I have met Mr. L. Lin Wood Jr. briefly in 2009 and I have listened via phone as both Mr. Wood and Mr. Neal McCabe argued Motions in the Harris County Court. However I have never had the privilege of seeing any of these attorneys, L. Lin Wood, Charles “Chip” Babcock, Harry Susman, etc. argue a Motion in person.
For anyone who would like to see L. Lin Wood in a court room this Bryant v. Cox Enterprises video is a must see.
On February 9, 2011 Mr. Wood argued the case of Bryant v. Cox Enterprises in front of the Georgia Appeals Court. The state Court of Appeals’ justices hearing this case is presiding Judge J.D. Smith, who is hearing the case along with Judge Charles B. Mikell and Judge Stephen L. A. Dillard
This case is now the estate of Richard Jewell vs The Atlanta Journal-Constitution. Following the death of Mr. Jewell the case became titled Bryant v Cox Enterprises. The official plaintiff in this case is now G. Watson Bryant Jr., Jewell’s former attorney, who was designated executor of Jewell’s estate in his will. Cox Enterprises is the owner of The Atlanta Journal-Constitution
“I have sought justice for Richard Jewell for 14 years,” Wood told the judges.
Jewell was cleared of the Olympic Park bombing that killed one person and injured more than 100. In 2005, Eric Robert Rudolph confessed to the bombing and was sent to prison for life. Richard Jewell has since died of heart problems from a complication of his diabetes.
The estate of Richard Jewell is continuing to press the late security guard’s libel claims against the newspaper. At issue are stories published in July and August 1996 in which the newspaper reported that authorities suspected Jewell of planting the Olympic park bomb and believed he made an anonymous 911 call warning of an impending bombing. Jewell’s estate also is pressing a libel claim over a column by a Journal-Constitution sports writer that drew parallels between the investigations of Jewell and Wayne Williams, a convicted killer long considered the perpetrator of the Atlanta child murders.
Bryan Cave partner L. Lin Wood Jr., who has pursued the lawsuit against the Journal-Constitution since 1997, told the panel of Court of Appeals judges that statements in the newspaper’s articles were simply false. “We now know that Richard Jewell did not plant the bomb,” he said, saying the same was true for allegations about the 911 call. For those of us who did not follow the case of Richard Jewell and the allegations against him, Wood drew a mental picture during his argument of the horrors of that day before the appeals court including playing the audio of the anonymous 911 call and placing the words of the call on a screen. “You have just heard … the voice of someone you know is a cold-blooded killer,” Wood told the judges.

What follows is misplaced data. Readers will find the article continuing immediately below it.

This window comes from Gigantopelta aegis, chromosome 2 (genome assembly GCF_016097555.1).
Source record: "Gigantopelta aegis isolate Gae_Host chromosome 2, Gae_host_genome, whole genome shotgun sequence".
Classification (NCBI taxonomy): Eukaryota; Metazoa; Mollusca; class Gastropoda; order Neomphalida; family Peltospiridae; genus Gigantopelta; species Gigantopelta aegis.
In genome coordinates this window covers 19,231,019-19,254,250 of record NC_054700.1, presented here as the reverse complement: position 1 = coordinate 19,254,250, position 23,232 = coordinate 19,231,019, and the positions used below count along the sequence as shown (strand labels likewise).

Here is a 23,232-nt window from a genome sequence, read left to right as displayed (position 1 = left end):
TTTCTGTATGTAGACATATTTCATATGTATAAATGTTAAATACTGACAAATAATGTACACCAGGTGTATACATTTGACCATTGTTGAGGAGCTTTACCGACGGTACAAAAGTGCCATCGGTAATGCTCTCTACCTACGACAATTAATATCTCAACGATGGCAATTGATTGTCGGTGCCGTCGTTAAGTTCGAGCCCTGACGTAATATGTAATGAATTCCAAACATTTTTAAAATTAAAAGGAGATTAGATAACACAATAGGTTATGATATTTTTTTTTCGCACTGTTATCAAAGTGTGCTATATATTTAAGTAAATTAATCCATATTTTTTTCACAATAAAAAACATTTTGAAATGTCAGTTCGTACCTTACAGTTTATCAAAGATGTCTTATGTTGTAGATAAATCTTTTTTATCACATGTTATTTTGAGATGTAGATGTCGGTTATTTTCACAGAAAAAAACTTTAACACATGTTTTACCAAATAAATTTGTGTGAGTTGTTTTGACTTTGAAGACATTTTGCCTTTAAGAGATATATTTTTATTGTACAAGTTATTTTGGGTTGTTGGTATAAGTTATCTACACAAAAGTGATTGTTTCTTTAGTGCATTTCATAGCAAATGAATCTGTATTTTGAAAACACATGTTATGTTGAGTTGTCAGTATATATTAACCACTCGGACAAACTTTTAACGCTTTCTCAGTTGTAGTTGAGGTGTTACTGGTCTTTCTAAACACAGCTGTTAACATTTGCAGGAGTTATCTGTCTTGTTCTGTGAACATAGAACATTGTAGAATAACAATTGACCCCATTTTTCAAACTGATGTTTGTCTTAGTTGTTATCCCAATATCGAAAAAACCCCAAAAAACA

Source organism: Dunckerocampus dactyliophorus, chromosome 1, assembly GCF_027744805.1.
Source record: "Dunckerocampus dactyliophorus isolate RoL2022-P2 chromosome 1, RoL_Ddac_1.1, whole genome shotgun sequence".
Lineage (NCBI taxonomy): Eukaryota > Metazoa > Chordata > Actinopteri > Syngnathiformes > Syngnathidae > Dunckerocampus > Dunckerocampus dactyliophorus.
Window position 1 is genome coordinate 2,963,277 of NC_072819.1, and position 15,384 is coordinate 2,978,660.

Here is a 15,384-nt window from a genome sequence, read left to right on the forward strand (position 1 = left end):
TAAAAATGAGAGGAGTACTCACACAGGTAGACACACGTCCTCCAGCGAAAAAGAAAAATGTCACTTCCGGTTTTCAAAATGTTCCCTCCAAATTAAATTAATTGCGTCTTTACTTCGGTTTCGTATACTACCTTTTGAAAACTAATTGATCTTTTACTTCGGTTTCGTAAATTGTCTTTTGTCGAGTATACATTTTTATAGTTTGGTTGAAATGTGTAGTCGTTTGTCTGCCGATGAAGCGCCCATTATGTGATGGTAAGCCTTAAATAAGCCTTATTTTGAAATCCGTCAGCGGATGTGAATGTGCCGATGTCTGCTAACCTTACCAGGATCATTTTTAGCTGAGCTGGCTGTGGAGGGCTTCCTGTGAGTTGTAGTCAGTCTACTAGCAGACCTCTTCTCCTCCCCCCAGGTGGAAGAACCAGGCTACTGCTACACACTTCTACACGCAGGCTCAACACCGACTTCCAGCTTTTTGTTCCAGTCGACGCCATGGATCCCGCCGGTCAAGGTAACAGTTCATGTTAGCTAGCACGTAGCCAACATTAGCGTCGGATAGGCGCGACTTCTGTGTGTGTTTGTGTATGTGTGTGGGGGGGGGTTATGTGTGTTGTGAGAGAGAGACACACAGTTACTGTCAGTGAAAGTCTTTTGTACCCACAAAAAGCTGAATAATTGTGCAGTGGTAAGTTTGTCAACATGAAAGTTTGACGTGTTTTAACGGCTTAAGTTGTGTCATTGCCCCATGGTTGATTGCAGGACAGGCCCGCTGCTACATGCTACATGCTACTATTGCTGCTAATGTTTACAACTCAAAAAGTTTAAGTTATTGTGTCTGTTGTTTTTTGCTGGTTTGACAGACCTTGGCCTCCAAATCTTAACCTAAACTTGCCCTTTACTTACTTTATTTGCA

The newspaper filed a motion for summary judgment in December 1998—a motion on which Fulton County State Court Judge John R. Mather did not rule until late 2006. The appellate court had previously ruled that Jewell was a limited public figure, meaning Jewell had to prove that the newspaper acted with actual malice or reckless disregard of the truth.
Squarely at issue in the appeal heard Wednesday was Mather’s grant of summary judgment to the Journal-Constitution on all but one of Jewell’s libel claims in October 2006. Mather, ruled that the Aug. 4, 1996 story could be libelous because by then the Journal-Constitution had learned Jewell could not have made the 911 call and discovered the bomb moments later because of the distance between the two points.
Jewell’s legal team took the unusual step of all but acquiescing to the grant of summary judgment on that claim on the notion that to have the appellate courts consider Mather’s summary judgment rulings now would make multiple trials less likely. Wood’s decision to go all in with the appellate courts, rather than go to trial on Jewell’s claim over the Aug. 4 story, may mean a trial in the case never happens.
On the Aug. 4 Journal-Constitution story, Justice Smith wanted to know more about the column referencing Williams. Peter C. Canfield of Dow Lohnes, the newspaper’s longtime lead attorney on the case told the judges that the column didn’t say Jewell was guilty and the column suggested that investigators searching his mother’s apartment weren’t finding any evidence. Justice Smith asked, “you’re saying Journal-Constitution copy editors—who testified in depositions that they had expressed concern about the column before it ran—had no reason for concern?” Canfield responded that “Their concern was fairness, not falsity.”
On rebuttal, Wood said the copy editors said the column was libelous because of the comparison with Williams. And Wood took umbrage at Canfield’s previous suggestions that Jewell’s side has litigated the case with an eye more to the media and movie deals than having the case resolved on the merits.
If you have not seen the brief video of the Anna Nicole Smith Opera that has sold out all six performances in London at the Royal London Opera and is receiving good reviews I suggest viewing that short video.
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On February 16, 2011 the South Carolina Court issued an Order and Opinion denying Susan M. Brown’s request to dismiss the suit in regards to her personally and her law firm. The court docket shows jury selection is to begin on February 22, 2011 for that case.
February 19, 2011
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